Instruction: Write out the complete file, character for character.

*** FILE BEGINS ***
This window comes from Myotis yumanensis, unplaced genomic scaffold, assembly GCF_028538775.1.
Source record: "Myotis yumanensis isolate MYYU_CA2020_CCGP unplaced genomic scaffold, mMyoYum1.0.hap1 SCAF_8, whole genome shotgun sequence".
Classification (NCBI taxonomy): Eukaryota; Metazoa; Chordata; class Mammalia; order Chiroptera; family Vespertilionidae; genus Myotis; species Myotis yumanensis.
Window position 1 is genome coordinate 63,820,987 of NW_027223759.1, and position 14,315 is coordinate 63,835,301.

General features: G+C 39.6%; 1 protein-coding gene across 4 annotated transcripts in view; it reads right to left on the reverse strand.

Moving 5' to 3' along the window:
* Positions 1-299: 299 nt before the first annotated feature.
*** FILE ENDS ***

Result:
This window comes from Myotis yumanensis, unplaced genomic scaffold, assembly GCF_028538775.1.
Source record: "Myotis yumanensis isolate MYYU_CA2020_CCGP unplaced genomic scaffold, mMyoYum1.0.hap1 SCAF_8, whole genome shotgun sequence".
Classification (NCBI taxonomy): Eukaryota; Metazoa; Chordata; class Mammalia; order Chiroptera; family Vespertilionidae; genus Myotis; species Myotis yumanensis.
Window position 1 is genome coordinate 63,820,987 of NW_027223759.1, and position 14,315 is coordinate 63,835,301.

General features: G+C 39.6%; 1 protein-coding gene across 4 annotated transcripts in view; it reads right to left on the reverse strand.

Moving 5' to 3' along the window:
* Positions 1-299: 299 nt before the first annotated feature.